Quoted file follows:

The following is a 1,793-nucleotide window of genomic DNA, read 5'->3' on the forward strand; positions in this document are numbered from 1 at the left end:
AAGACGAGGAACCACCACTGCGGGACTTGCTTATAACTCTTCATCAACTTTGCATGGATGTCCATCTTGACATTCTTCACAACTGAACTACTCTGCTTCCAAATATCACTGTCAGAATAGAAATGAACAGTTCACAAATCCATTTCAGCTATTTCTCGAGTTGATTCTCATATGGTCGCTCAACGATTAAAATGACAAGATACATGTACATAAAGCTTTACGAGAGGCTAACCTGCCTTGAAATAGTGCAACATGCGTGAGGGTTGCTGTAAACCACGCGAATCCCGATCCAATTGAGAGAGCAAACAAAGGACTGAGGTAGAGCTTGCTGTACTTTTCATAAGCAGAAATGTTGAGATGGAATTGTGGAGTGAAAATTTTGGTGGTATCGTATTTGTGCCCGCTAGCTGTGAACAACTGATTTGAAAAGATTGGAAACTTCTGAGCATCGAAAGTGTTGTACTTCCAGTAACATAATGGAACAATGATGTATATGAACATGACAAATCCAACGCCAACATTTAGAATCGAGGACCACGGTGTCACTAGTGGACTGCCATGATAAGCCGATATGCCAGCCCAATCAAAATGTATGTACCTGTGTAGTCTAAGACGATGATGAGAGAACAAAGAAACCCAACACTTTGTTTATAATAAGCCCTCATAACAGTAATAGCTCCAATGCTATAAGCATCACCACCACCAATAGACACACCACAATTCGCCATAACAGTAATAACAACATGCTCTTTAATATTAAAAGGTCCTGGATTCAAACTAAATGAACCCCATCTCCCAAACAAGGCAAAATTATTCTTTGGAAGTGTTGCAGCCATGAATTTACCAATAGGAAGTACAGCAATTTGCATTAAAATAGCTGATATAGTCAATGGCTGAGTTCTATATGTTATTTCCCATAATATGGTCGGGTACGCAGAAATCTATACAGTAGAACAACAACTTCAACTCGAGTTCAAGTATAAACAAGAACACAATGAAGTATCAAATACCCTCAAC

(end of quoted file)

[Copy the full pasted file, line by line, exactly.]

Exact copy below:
The following is a 1,793-nucleotide window of genomic DNA, read 5'->3' on the forward strand; positions in this document are numbered from 1 at the left end:
AAGACGAGGAACCACCACTGCGGGACTTGCTTATAACTCTTCATCAACTTTGCATGGATGTCCATCTTGACATTCTTCACAACTGAACTACTCTGCTTCCAAATATCACTGTCAGAATAGAAATGAACAGTTCACAAATCCATTTCAGCTATTTCTCGAGTTGATTCTCATATGGTCGCTCAACGATTAAAATGACAAGATACATGTACATAAAGCTTTACGAGAGGCTAACCTGCCTTGAAATAGTGCAACATGCGTGAGGGTTGCTGTAAACCACGCGAATCCCGATCCAATTGAGAGAGCAAACAAAGGACTGAGGTAGAGCTTGCTGTACTTTTCATAAGCAGAAATGTTGAGATGGAATTGTGGAGTGAAAATTTTGGTGGTATCGTATTTGTGCCCGCTAGCTGTGAACAACTGATTTGAAAAGATTGGAAACTTCTGAGCATCGAAAGTGTTGTACTTCCAGTAACATAATGGAACAATGATGTATATGAACATGACAAATCCAACGCCAACATTTAGAATCGAGGACCACGGTGTCACTAGTGGACTGCCATGATAAGCCGATATGCCAGCCCAATCAAAATGTATGTACCTGTGTAGTCTAAGACGATGATGAGAGAACAAAGAAACCCAACACTTTGTTTATAATAAGCCCTCATAACAGTAATAGCTCCAATGCTATAAGCATCACCACCACCAATAGACACACCACAATTCGCCATAACAGTAATAACAACATGCTCTTTAATATTAAAAGGTCCTGGATTCAAACTAAATGAACCCCATCTCCCAAACAAGGCAAAATTATTCTTTGGAAGTGTTGCAGCCATGAATTTACCAATAGGAAGTACAGCAATTTGCATTAAAATAGCTGATATAGTCAATGGCTGAGTTCTATATGTTATTTCCCATAATATGGTCGGGTACGCAGAAATCTATACAGTAGAACAACAACTTCAACTCGAGTTCAAGTATAAACAAGAACACAATGAAGTATCAAATACCCTCAAC